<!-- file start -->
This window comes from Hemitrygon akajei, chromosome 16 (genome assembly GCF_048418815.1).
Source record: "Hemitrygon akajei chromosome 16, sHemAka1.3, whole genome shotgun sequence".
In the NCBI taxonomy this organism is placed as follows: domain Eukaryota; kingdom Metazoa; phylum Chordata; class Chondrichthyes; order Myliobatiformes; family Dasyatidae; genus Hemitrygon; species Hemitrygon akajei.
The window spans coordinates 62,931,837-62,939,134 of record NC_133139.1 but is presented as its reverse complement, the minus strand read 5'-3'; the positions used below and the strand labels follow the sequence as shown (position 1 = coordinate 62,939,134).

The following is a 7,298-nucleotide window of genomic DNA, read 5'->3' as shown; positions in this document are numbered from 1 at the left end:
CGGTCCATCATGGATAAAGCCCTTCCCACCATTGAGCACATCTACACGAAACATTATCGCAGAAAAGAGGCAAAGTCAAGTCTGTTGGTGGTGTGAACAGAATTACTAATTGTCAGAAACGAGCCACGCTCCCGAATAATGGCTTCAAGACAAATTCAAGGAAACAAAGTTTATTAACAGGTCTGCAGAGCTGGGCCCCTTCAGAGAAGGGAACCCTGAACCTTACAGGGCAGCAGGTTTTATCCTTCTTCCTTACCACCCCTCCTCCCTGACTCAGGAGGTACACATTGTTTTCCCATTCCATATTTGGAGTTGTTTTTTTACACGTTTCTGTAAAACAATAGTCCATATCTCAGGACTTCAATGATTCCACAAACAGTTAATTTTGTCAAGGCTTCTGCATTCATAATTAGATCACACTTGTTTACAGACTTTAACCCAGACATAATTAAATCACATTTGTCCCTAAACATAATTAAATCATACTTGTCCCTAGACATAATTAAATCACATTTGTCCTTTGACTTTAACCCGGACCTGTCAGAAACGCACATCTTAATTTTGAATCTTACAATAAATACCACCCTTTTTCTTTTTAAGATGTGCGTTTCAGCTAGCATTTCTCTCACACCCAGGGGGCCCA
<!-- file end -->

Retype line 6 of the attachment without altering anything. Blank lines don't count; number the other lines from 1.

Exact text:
CGGTCCATCATGGATAAAGCCCTTCCCACCATTGAGCACATCTACACGAAACATTATCGCAGAAAAGAGGCAAAGTCAAGTCTGTTGGTGGTGTGAACAGAATTACTAATTGTCAGAAACGAGCCACGCTCCCGAATAATGGCTTCAAGACAAATTCAAGGAAACAAAGTTTATTAACAGGTCTGCAGAGCTGGGCCCCTTCAGAGAAGGGAACCCTGAACCTTACAGGGCAGCAGGTTTTATCCTTCTTCCTTACCACCCCTCCTCCCTGACTCAGGAGGTACACATTGTTTTCCCATTCCATATTTGGAGTTGTTTTTTTACACGTTTCTGTAAAACAATAGTCCATATCTCAGGACTTCAATGATTCCACAAACAGTTAATTTTGTCAAGGCTTCTGCATTCATAATTAGATCACACTTGTTTACAGACTTTAACCCAGACATAATTAAATCACATTTGTCCCTAAACATAATTAAATCATACTTGTCCCTAGACATAATTAAATCACATTTGTCCTTTGACTTTAACCCGGACCTGTCAGAAACGCACATCTTAATTTTGAATCTTACAATAAATACCACCCTTTTTCTTTTTAAGATGTGCGTTTCAGCTAGCATTTCTCTCACACCCAGGGGGCCCA